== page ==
Or not. The appropriate way to react to polls like these is, as always, to look at the broad context of all polling. Here is why:
There is no One, True Poll There is a tendency among people who follow elections to look for The One, True Pollster that is more accurate than any others. This is folly. Every poll has error. No poll that is always right, nor will there ever be a poll that is always right. The goal it to minimize the error as much as possible.
Polling averages more accurate than any poll: Simple polling averages of all available polls have less than 50% the error of individual polls. Across 144 statewiode, general election campaigns from 2004 to 2010, simple polling averages have produced a total error of just under 1.8% from the final projected margin to the final result. By way of comparison, the average total error from individual polls to the final result was just over 3.6% for the same time period (the NCPP report linked in the previous sentence halves the total error, and refers to it as "candidate error."). No pollster is ever going to beat the average of all other polls by 50% across that many campaigns. Poll averaging works.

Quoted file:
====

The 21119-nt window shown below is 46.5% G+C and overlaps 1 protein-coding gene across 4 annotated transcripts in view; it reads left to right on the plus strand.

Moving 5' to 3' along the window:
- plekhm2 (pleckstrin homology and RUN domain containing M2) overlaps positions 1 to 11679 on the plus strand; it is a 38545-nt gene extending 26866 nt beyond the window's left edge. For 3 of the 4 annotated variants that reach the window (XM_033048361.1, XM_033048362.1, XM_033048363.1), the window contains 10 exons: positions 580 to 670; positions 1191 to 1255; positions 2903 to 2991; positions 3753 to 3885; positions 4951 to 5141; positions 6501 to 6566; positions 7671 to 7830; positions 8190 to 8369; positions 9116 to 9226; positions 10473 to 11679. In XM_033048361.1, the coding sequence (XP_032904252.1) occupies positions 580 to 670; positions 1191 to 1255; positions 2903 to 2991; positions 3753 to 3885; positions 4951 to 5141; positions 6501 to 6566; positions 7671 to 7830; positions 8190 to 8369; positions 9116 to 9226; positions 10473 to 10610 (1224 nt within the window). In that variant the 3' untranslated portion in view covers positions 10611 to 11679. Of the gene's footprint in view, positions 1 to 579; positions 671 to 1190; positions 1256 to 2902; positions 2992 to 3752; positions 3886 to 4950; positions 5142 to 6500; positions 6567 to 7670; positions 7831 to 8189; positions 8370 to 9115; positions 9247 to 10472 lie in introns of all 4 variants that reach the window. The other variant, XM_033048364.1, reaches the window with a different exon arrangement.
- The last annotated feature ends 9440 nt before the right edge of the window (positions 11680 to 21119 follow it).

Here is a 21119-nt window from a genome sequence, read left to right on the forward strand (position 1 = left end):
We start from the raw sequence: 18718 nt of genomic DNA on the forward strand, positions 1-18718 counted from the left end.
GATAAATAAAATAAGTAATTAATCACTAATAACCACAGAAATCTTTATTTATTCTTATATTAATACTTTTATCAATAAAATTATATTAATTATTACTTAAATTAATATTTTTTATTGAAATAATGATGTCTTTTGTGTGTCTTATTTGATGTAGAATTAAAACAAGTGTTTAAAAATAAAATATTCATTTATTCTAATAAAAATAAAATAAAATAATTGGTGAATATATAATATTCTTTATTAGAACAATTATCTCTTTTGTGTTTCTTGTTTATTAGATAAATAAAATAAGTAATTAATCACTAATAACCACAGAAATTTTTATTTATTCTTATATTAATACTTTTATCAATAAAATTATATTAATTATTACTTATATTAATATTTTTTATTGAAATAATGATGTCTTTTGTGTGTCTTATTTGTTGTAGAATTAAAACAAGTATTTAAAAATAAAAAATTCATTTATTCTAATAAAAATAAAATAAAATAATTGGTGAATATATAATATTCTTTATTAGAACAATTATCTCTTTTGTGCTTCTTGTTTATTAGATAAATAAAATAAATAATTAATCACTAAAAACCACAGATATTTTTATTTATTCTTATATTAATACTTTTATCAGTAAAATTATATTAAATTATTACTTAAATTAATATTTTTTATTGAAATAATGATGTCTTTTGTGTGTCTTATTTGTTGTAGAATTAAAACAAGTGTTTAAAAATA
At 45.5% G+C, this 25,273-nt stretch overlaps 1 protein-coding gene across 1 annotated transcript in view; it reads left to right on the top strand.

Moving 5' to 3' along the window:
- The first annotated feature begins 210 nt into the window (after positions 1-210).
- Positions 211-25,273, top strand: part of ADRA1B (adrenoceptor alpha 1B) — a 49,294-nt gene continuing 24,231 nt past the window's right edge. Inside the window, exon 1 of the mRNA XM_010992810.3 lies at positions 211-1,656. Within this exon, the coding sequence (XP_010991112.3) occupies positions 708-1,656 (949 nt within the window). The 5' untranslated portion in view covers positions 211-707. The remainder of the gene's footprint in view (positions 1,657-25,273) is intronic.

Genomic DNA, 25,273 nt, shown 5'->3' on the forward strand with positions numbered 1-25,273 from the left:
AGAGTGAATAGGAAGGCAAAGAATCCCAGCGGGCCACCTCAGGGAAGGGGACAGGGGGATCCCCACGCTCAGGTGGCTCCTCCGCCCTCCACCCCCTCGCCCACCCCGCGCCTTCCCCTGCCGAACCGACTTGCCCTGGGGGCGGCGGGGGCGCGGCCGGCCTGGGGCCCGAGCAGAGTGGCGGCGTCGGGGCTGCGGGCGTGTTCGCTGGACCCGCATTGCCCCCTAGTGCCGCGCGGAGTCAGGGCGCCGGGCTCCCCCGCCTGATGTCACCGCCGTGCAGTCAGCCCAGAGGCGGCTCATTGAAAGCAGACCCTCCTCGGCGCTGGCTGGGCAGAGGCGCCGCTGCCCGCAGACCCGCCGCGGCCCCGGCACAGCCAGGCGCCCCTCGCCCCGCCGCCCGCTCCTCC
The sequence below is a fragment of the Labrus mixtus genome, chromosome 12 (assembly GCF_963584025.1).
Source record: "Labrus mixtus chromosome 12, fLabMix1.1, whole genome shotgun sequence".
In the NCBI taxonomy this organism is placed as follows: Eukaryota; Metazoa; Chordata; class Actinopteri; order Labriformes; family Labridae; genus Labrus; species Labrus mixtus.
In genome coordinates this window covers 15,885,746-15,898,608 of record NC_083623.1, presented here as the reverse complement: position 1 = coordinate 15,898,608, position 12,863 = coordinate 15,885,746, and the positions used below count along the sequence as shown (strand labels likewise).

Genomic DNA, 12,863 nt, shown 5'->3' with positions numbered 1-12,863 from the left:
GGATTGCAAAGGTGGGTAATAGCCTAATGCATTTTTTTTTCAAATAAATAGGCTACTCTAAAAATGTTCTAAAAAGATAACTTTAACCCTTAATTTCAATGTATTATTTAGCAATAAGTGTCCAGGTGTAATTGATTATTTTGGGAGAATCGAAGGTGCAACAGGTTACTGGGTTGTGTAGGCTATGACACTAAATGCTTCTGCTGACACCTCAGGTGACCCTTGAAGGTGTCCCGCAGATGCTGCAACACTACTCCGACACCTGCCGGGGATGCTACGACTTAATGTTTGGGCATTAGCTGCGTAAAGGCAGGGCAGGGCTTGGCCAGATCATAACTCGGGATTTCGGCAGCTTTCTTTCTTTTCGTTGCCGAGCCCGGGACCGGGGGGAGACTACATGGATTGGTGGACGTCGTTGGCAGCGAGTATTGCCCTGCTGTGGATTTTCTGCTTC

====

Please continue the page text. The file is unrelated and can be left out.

The broad view of generic congressional ballot polling shows a toss-up. Here are the 24 generic congressional ballot polls conducted over thepast month and released to public (Zogby Internet polls excluded). When they are sorted by margin, the tightness of the 2010 campaign is clearly revealed:
Rasmussen's pro-GOP outliers aside, this is an extremely tight campaign. Of the 20 non-Rasmussen polls, 11 show the campaign either in a dead heat or with one party up by a single point. Only 4 of the 20 non-Rasmussen polls show a margin of more than 3%. That is a pure toss-up.
Little has changed in five months: Since mid-January, the 30-day, simple mean polling average in the generic congressional ballot has shown little variance. The high point for Democrats was a lead of 0.7%, and the high point for Republicans was a lead of 1.7%. The current Republican lead of 0.9% is thus not only not cause for panic, but it is hardly newsworthy at all. The electoral environment remaains in a five-month period of near statis.
I understand entirely that writing blog posts about polls is both tempting and easy. Not only are polls news, but there is an attractive, empirical side to them that can elide the oft-annoying spin tsunami of the political news cycle. However, when looking at polls, it is always best to look at the entire picture. While doing so makes for a less dramatic view of the electoral environment, it does make for a more accurate one.